Dmitri Shostakovich (1906-1975) 

Symphony No.5 in D minor, op.47 (1937) 

Scored for: three flutes including piccolo, two oboes, three clarinets including bass clarinet, three bassoons including contrabassoon, four French horns, three trumpets, three trombones, tuba, timpani, percussion, harp, piano, celesta, and strings

Performance time: 44 minutes

First Grant Park Orchestra performance: June 28, 1961; Milton Katims, conductor

That Dmitri Shostakovich managed to produce one of the greatest symphonies of the twentieth century while fearing for his career, or worse, his life, is a testament to the composer’s resilience. He had to navigate wild fluctuations in his reputation throughout his career. The premiere of his First Symphony at just nineteen years old had catapulted him to international fame and accorded him official favor. However, Joseph Stalin’s purges during the Great Terror of the mid-1930s put Shostakovich, as the most prominent Soviet composer, under increased scrutiny. In January 1936, Stalin attended a new production of Shostakovich’s acclaimed 1934 opera, Lady Macbeth of Mtsensk. A few days later, an anonymous article in the Pravda, rumored to be at the behest of Stalin himself, condemned the opera as “Un-Soviet, unwholesome, cheap, eccentric, tuneless and leftist.” Many of Shostakovich’s fellow composers joined in the public denouncement to save their own skins.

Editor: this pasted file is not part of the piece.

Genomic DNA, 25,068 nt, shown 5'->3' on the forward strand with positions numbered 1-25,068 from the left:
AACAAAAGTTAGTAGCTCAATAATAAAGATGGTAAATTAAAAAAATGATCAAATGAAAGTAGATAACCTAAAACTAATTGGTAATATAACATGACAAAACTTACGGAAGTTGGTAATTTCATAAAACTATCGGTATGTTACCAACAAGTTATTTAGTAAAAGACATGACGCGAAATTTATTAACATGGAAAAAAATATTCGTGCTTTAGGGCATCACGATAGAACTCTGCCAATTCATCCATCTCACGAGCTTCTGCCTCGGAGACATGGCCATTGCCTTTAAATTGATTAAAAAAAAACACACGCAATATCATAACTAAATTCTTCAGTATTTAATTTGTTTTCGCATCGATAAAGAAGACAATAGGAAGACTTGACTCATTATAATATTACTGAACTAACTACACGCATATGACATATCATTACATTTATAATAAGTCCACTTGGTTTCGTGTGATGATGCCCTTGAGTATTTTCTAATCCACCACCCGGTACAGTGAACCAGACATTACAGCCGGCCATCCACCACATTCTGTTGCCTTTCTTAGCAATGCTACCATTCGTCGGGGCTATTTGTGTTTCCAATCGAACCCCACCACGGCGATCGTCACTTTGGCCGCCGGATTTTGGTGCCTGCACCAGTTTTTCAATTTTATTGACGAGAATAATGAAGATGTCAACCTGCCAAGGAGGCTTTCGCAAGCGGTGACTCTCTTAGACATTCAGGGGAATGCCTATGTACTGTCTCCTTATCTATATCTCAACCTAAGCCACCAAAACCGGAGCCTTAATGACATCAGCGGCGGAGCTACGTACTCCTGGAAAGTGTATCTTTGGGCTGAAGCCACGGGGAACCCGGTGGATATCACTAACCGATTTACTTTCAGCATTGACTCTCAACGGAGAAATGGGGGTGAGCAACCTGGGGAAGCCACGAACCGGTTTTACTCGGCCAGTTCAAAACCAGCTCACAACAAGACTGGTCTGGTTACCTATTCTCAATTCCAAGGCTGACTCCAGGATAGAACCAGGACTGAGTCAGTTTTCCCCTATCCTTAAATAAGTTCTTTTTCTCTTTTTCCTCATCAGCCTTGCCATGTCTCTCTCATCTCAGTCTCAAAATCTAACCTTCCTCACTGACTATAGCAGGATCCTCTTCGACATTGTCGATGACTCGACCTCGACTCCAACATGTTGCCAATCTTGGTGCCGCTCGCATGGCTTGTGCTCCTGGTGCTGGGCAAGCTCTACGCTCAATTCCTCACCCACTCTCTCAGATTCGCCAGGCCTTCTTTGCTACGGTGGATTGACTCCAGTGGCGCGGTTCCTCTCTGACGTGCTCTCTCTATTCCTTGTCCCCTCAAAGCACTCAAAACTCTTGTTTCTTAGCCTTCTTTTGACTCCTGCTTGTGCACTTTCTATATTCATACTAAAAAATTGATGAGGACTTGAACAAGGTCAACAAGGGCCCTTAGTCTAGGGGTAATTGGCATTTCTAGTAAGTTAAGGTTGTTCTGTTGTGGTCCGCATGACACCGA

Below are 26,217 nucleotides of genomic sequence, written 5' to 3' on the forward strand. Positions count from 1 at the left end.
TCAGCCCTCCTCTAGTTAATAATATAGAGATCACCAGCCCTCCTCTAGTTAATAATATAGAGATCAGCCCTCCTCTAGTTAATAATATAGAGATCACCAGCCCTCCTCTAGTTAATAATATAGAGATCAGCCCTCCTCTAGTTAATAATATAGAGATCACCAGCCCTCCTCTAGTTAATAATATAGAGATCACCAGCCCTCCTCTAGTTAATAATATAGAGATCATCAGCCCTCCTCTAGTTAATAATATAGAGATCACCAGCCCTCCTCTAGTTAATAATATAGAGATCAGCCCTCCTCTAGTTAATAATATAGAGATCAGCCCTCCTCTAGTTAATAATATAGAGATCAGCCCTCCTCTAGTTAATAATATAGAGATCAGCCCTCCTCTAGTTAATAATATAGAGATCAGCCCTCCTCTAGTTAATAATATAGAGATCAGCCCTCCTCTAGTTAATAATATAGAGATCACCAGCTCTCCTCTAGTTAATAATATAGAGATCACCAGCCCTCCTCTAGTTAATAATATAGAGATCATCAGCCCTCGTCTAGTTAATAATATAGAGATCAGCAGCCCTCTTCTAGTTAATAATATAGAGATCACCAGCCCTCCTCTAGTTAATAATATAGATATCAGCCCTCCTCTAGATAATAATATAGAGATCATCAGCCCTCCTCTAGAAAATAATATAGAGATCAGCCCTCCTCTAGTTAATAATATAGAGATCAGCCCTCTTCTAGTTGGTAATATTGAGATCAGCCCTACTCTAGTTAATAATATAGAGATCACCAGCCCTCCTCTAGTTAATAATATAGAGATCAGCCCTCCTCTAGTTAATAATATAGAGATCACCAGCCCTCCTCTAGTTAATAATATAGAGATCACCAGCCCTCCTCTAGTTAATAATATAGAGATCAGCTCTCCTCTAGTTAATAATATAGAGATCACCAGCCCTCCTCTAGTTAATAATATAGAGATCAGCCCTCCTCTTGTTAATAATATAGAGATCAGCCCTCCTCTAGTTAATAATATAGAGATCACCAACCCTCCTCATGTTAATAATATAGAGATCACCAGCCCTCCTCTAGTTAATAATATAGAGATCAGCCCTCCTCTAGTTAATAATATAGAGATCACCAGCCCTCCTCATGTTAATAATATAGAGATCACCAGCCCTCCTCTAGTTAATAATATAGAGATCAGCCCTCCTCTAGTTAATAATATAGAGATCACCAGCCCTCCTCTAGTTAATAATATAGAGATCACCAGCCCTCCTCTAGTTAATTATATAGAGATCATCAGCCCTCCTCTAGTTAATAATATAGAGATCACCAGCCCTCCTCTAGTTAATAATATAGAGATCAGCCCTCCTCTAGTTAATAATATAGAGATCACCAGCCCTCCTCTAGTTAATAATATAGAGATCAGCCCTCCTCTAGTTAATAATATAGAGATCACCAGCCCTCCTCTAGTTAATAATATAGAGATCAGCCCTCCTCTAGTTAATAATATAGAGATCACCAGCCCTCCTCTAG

The leveling of these criticisms amid the prevailing atmosphere of fear shook Shostakovich to his core. Several of his family members and artistic associates had been arrested during the purges. Some sources even claim he contemplated suicide. What sustained him was the arrival of his first child in May and ongoing work on his Fourth Symphony. In November, however, Shostakovich bowed to official pressure to withdraw his symphony shortly before the premiere, given its dissonant character and often manic energy. (It would not see performance until 1961.) He went back to the drawing board the following spring to work on a new symphony—one that would pass the Kremlin’s litmus test. When his Fifth Symphony premiered in November 1937, it received a thirty-minute ovation. The audience had wept openly during the sumptuous Largo movement in a mass exhalation of suppressed grief at the height of the Great Terror. The overwhelming success of Shostakovich’s Fifth Symphony marked his official “rehabilitation” and reaffirmed his status as a Soviet cultural hero. But he would never take that designation for granted again.